Repealing the Indian Act

On Friday, December 1st, 2017 in Debate, Parliament

Elizabeth May

Mr. Speaker, in the course of Bill S-3, the conversations I had with the hon. minister in this place in June and the attempts to remove all vestiges of historic gender-based discrimination have now come to a good place.

The new and expanded role of a Senate with independent senators and indeed the role of indigenous senators in the other place, Senator Dyck, Senator Dan Christmas, Senator Murray Sinclair, have helped enormously in bringing about that sober second thought which we used to think the other chamber was capable of providing, particularly from an indigenous perspective.

While I certainly applaud and appreciate that we are taking the bill forward, as amended, to passage, it is time to repeal the Indian Act, and this is the first time I have said that in the House. There is a lot of discussion about how we need to consult with first nations and indigenous people before we repeal it. They did not pass it. It is a vestige of a colonial history and it is inherently discriminatory and racist.

I know the minister has now had the department split in two, but this question is squarely in front of her, and it is a tough one. However, when can we start the conversation about when, not if, we repeal the Indian Act?

Carolyn Bennett – Minister for Crown-Indigenous Relations and Northern Affairs

Mr. Speaker, the Indian Act is hugely disturbing to the government. It really enshrined all the bad policies of the superiority of the settlers into the act, which then discriminated against the first peoples of our country. The kind of consultation required now to understand what replaces the Indian Act is what communities are worried about. How do we reconstitute nations as nations instead of these villages that were created under the Indian Act, in what Lee Maracle called “villagizing” tiny communities and then Canada was able to take the land from in between.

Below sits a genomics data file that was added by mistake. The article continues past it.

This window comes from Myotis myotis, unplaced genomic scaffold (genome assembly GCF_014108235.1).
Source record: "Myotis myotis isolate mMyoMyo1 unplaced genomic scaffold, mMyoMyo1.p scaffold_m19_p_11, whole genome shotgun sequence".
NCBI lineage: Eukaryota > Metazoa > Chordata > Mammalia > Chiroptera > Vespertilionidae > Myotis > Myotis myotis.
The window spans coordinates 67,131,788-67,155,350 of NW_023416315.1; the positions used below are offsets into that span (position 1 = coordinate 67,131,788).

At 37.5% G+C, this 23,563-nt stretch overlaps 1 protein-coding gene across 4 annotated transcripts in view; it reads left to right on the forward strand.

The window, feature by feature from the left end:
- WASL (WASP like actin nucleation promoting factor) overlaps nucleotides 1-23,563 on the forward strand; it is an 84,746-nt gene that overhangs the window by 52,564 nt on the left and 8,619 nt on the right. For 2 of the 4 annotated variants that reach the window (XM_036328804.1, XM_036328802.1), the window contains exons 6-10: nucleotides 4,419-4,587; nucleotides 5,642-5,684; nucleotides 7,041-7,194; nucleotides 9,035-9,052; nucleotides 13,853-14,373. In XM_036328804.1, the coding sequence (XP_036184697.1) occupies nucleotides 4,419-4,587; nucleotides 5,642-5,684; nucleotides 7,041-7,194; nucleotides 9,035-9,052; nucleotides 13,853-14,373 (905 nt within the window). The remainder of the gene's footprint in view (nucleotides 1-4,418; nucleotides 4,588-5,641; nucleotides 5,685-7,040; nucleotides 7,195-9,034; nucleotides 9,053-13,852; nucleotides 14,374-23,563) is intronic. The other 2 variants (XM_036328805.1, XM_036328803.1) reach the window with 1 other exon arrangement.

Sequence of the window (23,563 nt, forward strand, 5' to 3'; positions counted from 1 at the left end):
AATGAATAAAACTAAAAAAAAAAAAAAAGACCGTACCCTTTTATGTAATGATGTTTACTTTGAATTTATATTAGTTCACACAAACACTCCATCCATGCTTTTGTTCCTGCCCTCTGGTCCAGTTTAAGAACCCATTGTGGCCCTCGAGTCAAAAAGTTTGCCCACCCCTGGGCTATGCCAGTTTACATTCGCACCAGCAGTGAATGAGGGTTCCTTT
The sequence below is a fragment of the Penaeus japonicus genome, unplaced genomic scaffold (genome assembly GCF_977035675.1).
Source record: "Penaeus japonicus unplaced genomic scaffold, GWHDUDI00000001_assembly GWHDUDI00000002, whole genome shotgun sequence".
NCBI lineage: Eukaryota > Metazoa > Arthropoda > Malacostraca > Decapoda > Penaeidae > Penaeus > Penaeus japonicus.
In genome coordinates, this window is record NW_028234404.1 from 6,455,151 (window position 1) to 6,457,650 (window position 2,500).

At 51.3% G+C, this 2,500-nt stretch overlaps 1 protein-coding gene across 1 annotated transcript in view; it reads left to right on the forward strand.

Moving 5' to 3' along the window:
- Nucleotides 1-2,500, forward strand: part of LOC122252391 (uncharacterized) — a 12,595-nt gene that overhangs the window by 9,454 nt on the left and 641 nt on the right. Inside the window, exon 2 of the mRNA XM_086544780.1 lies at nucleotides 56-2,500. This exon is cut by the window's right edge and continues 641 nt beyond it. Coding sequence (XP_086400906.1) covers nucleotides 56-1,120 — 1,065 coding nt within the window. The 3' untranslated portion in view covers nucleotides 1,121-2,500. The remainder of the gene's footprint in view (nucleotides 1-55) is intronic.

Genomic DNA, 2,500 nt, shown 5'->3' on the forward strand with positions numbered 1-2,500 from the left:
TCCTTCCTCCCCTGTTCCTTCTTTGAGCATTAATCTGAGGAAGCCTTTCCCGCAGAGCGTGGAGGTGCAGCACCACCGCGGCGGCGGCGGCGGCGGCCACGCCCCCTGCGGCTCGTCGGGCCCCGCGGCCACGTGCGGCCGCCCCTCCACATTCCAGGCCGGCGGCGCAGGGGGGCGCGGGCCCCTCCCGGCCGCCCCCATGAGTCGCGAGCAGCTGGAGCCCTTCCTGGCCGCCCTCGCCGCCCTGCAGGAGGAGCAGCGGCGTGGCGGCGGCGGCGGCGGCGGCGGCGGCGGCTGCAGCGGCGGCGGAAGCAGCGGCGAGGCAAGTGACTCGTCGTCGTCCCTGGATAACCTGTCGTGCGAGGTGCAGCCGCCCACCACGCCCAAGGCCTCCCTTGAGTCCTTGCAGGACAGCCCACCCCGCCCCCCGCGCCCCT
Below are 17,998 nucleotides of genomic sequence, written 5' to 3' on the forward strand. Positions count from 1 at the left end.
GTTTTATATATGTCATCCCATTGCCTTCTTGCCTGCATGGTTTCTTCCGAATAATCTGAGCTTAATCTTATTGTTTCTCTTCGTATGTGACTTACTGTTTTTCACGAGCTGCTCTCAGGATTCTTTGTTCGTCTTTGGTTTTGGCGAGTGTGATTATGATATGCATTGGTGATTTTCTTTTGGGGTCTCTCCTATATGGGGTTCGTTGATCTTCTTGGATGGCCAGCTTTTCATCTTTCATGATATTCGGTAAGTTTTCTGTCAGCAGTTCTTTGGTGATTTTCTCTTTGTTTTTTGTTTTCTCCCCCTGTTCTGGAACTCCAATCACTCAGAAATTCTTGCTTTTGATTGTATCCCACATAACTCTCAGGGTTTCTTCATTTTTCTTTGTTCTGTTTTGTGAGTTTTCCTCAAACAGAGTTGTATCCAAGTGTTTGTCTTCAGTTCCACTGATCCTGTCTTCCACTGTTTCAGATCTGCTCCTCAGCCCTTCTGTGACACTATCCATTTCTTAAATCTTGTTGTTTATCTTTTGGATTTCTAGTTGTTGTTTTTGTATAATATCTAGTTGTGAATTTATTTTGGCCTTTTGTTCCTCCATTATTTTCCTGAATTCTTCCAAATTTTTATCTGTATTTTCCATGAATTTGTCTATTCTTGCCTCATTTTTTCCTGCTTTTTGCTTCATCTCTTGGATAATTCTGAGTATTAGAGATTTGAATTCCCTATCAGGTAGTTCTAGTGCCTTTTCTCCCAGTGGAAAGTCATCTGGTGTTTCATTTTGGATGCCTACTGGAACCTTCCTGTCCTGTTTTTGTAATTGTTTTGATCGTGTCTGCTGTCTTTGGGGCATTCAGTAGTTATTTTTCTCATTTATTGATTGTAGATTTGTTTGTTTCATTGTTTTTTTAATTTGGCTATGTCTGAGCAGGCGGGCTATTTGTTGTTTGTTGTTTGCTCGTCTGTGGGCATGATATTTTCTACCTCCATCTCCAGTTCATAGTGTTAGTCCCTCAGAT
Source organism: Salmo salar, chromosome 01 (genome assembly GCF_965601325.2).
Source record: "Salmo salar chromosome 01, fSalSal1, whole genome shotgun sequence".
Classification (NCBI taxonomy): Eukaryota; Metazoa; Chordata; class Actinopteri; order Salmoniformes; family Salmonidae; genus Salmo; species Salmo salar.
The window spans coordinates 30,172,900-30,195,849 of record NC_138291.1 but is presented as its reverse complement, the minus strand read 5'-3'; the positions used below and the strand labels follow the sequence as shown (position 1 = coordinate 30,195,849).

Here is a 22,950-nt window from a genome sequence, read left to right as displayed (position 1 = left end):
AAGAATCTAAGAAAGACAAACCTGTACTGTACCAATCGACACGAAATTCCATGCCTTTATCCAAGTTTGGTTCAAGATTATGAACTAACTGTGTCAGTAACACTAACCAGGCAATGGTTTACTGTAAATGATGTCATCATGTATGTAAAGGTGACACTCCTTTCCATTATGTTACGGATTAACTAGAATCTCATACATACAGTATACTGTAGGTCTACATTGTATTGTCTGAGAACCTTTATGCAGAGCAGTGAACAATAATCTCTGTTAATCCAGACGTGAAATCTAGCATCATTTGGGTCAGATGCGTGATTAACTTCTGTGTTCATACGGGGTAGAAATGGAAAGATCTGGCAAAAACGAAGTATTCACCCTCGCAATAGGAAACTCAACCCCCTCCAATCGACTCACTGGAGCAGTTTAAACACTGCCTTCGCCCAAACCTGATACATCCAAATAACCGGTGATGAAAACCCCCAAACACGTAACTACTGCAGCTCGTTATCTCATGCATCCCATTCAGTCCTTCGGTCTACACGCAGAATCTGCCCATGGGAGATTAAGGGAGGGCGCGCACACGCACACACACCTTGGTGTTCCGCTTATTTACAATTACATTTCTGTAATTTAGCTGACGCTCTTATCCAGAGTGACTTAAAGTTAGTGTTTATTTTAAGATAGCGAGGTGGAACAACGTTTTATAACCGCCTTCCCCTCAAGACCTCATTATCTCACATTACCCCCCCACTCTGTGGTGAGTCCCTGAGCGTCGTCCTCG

Reconstituting nations and having nations then having self-determination, having self-government, is the direction in which our government is going. We want to see that happen. There has to be an alternative. The fiduciary rights of the Government of Canada to first nations must be codified and we need to have some other thing in place. My job, as my mandate letter says, is to accelerate the progress of communities getting out from under the Indian Act as quickly as they possibly can.

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